The relationship between reversed masked priming and the tri-phasic pattern of the lateralised readiness potential

Authors: Seiss, E., Klippel, M., Hope, C., Boy, F. and Sumner, P.

Journal: PLoS ONE

Volume: 9

Issue: 4

eISSN: 1932-6203

DOI: 10.1371/journal.pone.0093876

Abstract:

One of the potential explanations for negative compatibility effects (NCE) in subliminal motor priming tasks has been perceptual prime-target interactions. Here, we investigate whether the characteristic tri-phasic LRP pattern associated with the NCE is caused by these prime-target interactions. We found that both the prime-related phase and the critical reversal phase remain present even on trials where the target is omitted, confirming they are elicited by the prime and mask, not by prime-target interactions. We also report that shape and size of the reversal phase are associated with response speed, consistent with a causal role for the reversal for the subsequent response latency. Additionally, we analysed sequential modulation of the NCE by previous conflicting events, even though such conflict is subliminal. In accordance with previous literature, this modulation is small but significant. © 2014 Seiss et al.

http://eprints.bournemouth.ac.uk/22347/

Source: Scopus

The relationship between reversed masked priming and the tri-phasic pattern of the lateralised readiness potential.

Authors: Seiss, E., Klippel, M., Hope, C., Boy, F. and Sumner, P.

Journal: PLoS One

Volume: 9

Issue: 4

Pages: e93876

eISSN: 1932-6203

DOI: 10.1371/journal.pone.0093876

Abstract:

One of the potential explanations for negative compatibility effects (NCE) in subliminal motor priming tasks has been perceptual prime-target interactions. Here, we investigate whether the characteristic tri-phasic LRP pattern associated with the NCE is caused by these prime-target interactions. We found that both the prime-related phase and the critical reversal phase remain present even on trials where the target is omitted, confirming they are elicited by the prime and mask, not by prime-target interactions. We also report that shape and size of the reversal phase are associated with response speed, consistent with a causal role for the reversal for the subsequent response latency. Additionally, we analysed sequential modulation of the NCE by previous conflicting events, even though such conflict is subliminal. In accordance with previous literature, this modulation is small but significant.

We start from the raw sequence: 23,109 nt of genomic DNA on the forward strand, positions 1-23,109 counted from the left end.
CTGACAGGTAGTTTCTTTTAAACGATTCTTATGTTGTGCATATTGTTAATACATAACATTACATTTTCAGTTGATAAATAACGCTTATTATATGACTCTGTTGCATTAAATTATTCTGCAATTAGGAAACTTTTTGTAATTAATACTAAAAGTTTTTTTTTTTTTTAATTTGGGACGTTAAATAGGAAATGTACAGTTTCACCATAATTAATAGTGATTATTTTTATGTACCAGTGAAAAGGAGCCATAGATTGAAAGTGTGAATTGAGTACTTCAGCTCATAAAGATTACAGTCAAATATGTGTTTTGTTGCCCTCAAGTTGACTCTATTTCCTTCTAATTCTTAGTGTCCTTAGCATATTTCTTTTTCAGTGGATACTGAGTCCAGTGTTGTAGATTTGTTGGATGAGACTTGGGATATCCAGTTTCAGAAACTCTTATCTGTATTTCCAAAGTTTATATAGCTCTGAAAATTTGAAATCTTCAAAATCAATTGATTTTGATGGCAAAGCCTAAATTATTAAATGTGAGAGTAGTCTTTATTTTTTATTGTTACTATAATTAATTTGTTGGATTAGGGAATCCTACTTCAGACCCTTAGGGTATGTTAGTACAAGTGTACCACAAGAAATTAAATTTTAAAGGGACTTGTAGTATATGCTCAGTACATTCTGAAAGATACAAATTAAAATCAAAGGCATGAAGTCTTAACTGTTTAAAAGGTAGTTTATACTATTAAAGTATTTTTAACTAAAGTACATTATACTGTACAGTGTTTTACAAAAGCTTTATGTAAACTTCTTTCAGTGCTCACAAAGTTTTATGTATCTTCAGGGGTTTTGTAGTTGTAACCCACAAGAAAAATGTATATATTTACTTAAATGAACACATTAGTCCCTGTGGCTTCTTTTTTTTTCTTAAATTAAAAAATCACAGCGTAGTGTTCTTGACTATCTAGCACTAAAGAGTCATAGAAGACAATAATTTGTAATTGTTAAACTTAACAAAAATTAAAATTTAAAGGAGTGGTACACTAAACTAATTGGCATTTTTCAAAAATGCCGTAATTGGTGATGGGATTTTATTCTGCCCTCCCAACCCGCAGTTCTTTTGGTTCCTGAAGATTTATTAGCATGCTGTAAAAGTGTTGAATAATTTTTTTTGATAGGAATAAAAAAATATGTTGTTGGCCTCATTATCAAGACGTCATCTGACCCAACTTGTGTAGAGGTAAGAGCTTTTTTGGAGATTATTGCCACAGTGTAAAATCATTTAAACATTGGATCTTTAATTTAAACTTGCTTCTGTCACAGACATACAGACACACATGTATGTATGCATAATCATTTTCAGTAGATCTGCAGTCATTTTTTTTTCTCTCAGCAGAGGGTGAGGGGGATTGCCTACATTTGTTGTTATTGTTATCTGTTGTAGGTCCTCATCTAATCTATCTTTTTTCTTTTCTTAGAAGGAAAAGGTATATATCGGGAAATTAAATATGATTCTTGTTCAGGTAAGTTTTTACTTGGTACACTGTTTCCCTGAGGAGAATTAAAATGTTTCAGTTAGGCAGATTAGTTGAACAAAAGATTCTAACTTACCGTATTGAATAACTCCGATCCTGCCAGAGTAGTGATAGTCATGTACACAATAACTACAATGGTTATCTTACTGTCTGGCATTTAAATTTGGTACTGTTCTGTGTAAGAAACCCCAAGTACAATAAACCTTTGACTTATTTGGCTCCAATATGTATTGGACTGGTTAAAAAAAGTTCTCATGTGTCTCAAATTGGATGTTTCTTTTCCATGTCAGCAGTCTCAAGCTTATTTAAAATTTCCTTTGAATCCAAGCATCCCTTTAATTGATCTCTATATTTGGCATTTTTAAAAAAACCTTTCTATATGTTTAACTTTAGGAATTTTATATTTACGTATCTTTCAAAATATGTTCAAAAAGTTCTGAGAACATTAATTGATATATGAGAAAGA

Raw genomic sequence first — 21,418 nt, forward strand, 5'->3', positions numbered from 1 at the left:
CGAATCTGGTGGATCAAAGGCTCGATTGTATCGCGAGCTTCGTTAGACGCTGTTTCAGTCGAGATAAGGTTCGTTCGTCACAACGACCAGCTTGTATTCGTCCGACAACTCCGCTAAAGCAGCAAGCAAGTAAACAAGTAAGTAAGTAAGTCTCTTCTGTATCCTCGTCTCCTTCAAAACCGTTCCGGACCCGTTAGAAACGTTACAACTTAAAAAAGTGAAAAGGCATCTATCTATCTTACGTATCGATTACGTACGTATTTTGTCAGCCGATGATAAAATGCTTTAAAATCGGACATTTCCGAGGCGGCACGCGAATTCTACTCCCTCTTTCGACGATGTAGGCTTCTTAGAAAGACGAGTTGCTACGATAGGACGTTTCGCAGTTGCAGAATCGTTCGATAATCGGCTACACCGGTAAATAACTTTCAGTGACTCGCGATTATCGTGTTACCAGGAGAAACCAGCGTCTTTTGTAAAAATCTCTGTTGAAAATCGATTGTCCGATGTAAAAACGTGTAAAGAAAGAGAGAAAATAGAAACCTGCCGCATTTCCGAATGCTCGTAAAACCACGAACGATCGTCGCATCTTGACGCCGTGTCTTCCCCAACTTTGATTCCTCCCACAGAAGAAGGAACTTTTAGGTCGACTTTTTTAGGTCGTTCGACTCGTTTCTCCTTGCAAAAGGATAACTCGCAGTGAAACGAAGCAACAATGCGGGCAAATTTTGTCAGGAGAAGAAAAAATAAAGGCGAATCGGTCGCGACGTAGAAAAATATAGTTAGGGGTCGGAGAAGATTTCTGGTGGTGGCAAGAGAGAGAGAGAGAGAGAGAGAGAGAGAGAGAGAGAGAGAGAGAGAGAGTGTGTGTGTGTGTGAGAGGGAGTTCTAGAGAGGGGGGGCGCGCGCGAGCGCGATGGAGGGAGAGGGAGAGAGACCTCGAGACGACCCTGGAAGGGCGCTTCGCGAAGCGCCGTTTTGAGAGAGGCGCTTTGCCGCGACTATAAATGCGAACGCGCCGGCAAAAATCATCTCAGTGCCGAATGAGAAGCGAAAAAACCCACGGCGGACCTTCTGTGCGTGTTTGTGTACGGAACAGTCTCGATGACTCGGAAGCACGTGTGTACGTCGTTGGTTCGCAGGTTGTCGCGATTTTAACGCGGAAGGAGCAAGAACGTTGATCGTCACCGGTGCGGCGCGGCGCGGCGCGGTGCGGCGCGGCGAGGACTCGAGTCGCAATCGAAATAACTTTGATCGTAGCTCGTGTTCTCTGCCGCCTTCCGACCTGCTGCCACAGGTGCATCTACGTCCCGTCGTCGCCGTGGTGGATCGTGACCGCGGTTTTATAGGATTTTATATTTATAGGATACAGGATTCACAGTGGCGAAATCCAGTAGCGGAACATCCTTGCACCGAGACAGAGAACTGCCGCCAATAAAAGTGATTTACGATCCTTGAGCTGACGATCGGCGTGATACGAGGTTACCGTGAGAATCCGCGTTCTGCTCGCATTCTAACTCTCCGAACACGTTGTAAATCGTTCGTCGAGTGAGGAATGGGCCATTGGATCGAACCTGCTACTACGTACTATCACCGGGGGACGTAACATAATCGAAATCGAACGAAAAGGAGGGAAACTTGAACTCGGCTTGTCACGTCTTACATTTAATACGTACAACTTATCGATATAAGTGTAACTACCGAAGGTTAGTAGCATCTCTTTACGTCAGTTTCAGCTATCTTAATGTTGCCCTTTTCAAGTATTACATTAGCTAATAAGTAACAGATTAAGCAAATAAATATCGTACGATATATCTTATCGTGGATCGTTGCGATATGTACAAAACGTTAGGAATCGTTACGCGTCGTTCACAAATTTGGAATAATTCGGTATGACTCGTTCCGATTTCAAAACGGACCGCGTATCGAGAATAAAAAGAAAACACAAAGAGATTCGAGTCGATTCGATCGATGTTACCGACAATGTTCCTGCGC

http://eprints.bournemouth.ac.uk/22347/

Source: PubMed

The Relationship between Reversed Masked Priming and the Tri-Phasic Pattern of the Lateralised Readiness Potential

Authors: Seiss, E., Klippel, M., Hope, C., Boy, F. and Sumner, P.

Journal: PLOS ONE

Volume: 9

Issue: 4

ISSN: 1932-6203

DOI: 10.1371/journal.pone.0093876

http://eprints.bournemouth.ac.uk/22347/

Source: Web of Science (Lite)

The relationship between reversed masked priming and the tri-phasic pattern of the lateralised readiness potential.

Authors: Seiss, E., Klippel, M., Hope, C., Boy, F. and Sumner, P.

Journal: PloS one

Volume: 9

Issue: 4

Pages: e93876

eISSN: 1932-6203

ISSN: 1932-6203

DOI: 10.1371/journal.pone.0093876

Abstract:

One of the potential explanations for negative compatibility effects (NCE) in subliminal motor priming tasks has been perceptual prime-target interactions. Here, we investigate whether the characteristic tri-phasic LRP pattern associated with the NCE is caused by these prime-target interactions. We found that both the prime-related phase and the critical reversal phase remain present even on trials where the target is omitted, confirming they are elicited by the prime and mask, not by prime-target interactions. We also report that shape and size of the reversal phase are associated with response speed, consistent with a causal role for the reversal for the subsequent response latency. Additionally, we analysed sequential modulation of the NCE by previous conflicting events, even though such conflict is subliminal. In accordance with previous literature, this modulation is small but significant.

http://eprints.bournemouth.ac.uk/22347/

Source: Europe PubMed Central

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